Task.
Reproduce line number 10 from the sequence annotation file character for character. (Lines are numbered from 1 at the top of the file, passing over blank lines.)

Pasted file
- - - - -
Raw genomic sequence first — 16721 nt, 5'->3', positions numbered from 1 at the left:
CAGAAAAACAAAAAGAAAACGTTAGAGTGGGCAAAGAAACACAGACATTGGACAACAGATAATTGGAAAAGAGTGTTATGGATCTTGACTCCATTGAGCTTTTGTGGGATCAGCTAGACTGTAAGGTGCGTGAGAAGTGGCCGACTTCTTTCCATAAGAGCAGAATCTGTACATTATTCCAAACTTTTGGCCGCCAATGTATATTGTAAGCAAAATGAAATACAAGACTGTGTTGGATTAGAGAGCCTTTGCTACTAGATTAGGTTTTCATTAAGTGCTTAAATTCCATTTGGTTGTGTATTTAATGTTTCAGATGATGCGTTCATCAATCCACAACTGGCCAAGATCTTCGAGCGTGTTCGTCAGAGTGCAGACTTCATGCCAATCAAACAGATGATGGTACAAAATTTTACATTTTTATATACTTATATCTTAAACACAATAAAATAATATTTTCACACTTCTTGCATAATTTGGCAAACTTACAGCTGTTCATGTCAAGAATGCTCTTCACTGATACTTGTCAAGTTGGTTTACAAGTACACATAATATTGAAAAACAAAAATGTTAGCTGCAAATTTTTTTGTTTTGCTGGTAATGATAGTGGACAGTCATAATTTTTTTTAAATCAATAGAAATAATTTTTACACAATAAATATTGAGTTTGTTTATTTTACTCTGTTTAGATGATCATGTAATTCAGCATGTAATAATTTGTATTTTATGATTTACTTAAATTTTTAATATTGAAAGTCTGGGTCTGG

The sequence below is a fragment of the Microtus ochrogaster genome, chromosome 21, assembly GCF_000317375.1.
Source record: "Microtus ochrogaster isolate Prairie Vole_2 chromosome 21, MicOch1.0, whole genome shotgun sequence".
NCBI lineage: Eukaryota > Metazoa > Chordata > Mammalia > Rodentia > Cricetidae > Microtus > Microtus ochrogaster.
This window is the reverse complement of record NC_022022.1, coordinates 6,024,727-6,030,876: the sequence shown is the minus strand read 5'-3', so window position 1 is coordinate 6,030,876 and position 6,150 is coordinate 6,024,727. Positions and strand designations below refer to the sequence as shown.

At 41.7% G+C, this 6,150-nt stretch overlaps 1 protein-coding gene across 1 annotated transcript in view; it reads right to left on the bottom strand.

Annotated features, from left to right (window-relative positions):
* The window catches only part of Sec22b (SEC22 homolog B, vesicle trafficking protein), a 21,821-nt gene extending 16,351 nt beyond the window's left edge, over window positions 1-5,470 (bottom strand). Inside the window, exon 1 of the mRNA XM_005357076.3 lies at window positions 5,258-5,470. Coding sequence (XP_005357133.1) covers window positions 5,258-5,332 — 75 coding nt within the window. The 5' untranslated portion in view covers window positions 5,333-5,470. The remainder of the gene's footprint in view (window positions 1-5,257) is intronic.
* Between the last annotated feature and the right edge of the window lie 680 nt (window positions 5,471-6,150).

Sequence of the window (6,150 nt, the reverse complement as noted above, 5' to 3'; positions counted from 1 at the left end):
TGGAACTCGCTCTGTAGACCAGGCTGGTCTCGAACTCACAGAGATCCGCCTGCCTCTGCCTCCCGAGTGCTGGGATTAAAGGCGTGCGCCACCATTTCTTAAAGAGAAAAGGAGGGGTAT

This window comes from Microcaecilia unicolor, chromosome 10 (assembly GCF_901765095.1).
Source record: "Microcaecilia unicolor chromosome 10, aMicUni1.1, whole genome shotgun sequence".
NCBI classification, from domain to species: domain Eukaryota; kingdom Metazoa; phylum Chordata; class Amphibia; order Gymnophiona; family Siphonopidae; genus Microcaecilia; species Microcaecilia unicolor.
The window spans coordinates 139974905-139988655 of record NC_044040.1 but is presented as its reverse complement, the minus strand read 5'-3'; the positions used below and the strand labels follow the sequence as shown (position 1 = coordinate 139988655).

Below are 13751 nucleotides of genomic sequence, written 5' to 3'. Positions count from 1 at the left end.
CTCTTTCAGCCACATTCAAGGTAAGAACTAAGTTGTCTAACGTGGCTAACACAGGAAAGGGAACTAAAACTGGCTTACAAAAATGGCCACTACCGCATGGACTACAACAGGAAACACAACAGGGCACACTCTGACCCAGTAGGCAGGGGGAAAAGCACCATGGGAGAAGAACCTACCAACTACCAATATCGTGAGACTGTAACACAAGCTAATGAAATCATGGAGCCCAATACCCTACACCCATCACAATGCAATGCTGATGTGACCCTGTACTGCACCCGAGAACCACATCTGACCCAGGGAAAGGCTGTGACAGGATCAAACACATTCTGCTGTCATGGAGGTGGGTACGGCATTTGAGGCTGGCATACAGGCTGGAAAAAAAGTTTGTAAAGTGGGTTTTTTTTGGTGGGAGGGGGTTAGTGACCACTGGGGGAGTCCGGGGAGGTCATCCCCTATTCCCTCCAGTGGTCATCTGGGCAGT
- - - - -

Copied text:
* Between the last annotated feature and the right edge of the window lie 680 nt (window positions 5,471-6,150).